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Real estate Q&A: Homeowner not legally entitled to unobstructed view [Sun Sentinel :: BC-REAL-REALESTATE-QA:FL]

Q: We live in a condo with a beautiful waterfront view, but the management company just put up a "Do not feed the wildlife" warning sign that partially obscures our view. We're concerned this will hurt the resale value. What can we do?


A: Generally, you don't have a legally protected right to the view from your home. However, there are many exceptions to this rule. The first thing to consider is whether your association had a reasonable excuse for obstructing your view. It has been found, for example, that planting trees that may block a homeowner's view was reasonable, but putting up a billboard was not. Putting up a sign with a wildlife warning seems reasonable.

You also should review your association documents to see if they contain any restrictions about blocking a unit owner's view. While this is not a standard feature in condo documents, some have such restrictions, especially when the view was a major selling point for the condo. In a similar vein, check to see if your city has any ordinances concerning homeowners' views.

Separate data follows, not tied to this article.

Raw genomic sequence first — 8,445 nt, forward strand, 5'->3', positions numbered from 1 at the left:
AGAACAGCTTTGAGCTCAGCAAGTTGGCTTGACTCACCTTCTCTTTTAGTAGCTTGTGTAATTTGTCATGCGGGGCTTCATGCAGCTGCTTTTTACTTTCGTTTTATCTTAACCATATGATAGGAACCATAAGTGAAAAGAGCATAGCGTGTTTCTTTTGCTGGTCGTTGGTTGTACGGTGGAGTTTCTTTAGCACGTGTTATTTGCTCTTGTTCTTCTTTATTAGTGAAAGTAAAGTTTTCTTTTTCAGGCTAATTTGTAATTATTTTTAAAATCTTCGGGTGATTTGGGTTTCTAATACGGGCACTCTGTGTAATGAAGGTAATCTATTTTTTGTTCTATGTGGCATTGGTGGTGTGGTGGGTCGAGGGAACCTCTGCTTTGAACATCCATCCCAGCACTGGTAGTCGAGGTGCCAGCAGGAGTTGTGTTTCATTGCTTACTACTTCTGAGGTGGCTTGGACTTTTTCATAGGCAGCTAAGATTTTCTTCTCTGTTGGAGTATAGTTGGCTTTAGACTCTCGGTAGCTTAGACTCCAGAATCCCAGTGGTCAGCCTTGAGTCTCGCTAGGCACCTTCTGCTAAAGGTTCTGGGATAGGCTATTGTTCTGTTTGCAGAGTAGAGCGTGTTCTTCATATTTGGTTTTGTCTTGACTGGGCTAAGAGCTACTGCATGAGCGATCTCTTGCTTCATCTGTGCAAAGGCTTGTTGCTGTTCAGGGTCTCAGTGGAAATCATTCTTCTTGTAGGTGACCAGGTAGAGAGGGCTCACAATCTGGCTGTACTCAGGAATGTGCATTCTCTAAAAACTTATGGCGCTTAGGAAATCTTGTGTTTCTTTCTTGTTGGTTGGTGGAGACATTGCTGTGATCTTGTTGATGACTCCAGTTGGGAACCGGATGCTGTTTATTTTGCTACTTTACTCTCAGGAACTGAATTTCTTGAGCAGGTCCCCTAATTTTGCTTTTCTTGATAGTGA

Finally, speak with the board members to see if they would be willing to move the sign. While the sign still needs to be visible to protect people in the community, maybe there's another spot that wouldn't block views.



Gary M. Singer is a Florida attorney and board-certified as an expert in real estate law by the Florida Bar. He practices real estate, business litigation and contract law from his office in Sunrise, Fla. He is the chairman of the Real Estate Section of the Broward County Bar Association and is a co-host of the weekly radio show Legal News and Review. He frequently consults on general real estate matters and trends in Florida with various companies across the nation. Send him questions online at or follow him on Twitter @GarySingerLaw.


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